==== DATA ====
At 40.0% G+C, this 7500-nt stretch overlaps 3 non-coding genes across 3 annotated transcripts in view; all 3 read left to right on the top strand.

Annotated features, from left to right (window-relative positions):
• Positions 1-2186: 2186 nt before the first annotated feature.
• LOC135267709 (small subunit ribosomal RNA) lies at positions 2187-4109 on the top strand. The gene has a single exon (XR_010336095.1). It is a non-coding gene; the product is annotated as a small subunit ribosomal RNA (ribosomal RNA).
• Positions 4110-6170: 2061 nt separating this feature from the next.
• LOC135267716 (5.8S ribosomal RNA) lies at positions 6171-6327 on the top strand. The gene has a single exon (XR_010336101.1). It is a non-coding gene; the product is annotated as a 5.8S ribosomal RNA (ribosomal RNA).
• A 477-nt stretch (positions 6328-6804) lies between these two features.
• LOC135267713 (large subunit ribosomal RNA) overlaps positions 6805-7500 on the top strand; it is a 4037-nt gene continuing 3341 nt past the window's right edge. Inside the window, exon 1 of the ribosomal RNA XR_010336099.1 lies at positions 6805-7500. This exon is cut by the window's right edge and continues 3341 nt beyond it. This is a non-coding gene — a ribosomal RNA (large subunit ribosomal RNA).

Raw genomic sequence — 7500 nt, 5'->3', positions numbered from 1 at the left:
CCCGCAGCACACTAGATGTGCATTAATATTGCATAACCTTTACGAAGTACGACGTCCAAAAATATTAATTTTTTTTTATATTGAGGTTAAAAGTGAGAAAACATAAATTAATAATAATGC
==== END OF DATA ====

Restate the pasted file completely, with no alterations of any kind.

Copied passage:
At 40.0% G+C, this 7500-nt stretch overlaps 3 non-coding genes across 3 annotated transcripts in view; all 3 read left to right on the top strand.

Annotated features, from left to right (window-relative positions):
• Positions 1-2186: 2186 nt before the first annotated feature.
• LOC135267709 (small subunit ribosomal RNA) lies at positions 2187-4109 on the top strand. The gene has a single exon (XR_010336095.1). It is a non-coding gene; the product is annotated as a small subunit ribosomal RNA (ribosomal RNA).
• Positions 4110-6170: 2061 nt separating this feature from the next.
• LOC135267716 (5.8S ribosomal RNA) lies at positions 6171-6327 on the top strand. The gene has a single exon (XR_010336101.1). It is a non-coding gene; the product is annotated as a 5.8S ribosomal RNA (ribosomal RNA).
• A 477-nt stretch (positions 6328-6804) lies between these two features.
• LOC135267713 (large subunit ribosomal RNA) overlaps positions 6805-7500 on the top strand; it is a 4037-nt gene continuing 3341 nt past the window's right edge. Inside the window, exon 1 of the ribosomal RNA XR_010336099.1 lies at positions 6805-7500. This exon is cut by the window's right edge and continues 3341 nt beyond it. This is a non-coding gene — a ribosomal RNA (large subunit ribosomal RNA).

Raw genomic sequence — 7500 nt, 5'->3', positions numbered from 1 at the left:
CCCGCAGCACACTAGATGTGCATTAATATTGCATAACCTTTACGAAGTACGACGTCCAAAAATATTAATTTTTTTTTATATTGAGGTTAAAAGTGAGAAAACATAAATTAATAATAATGC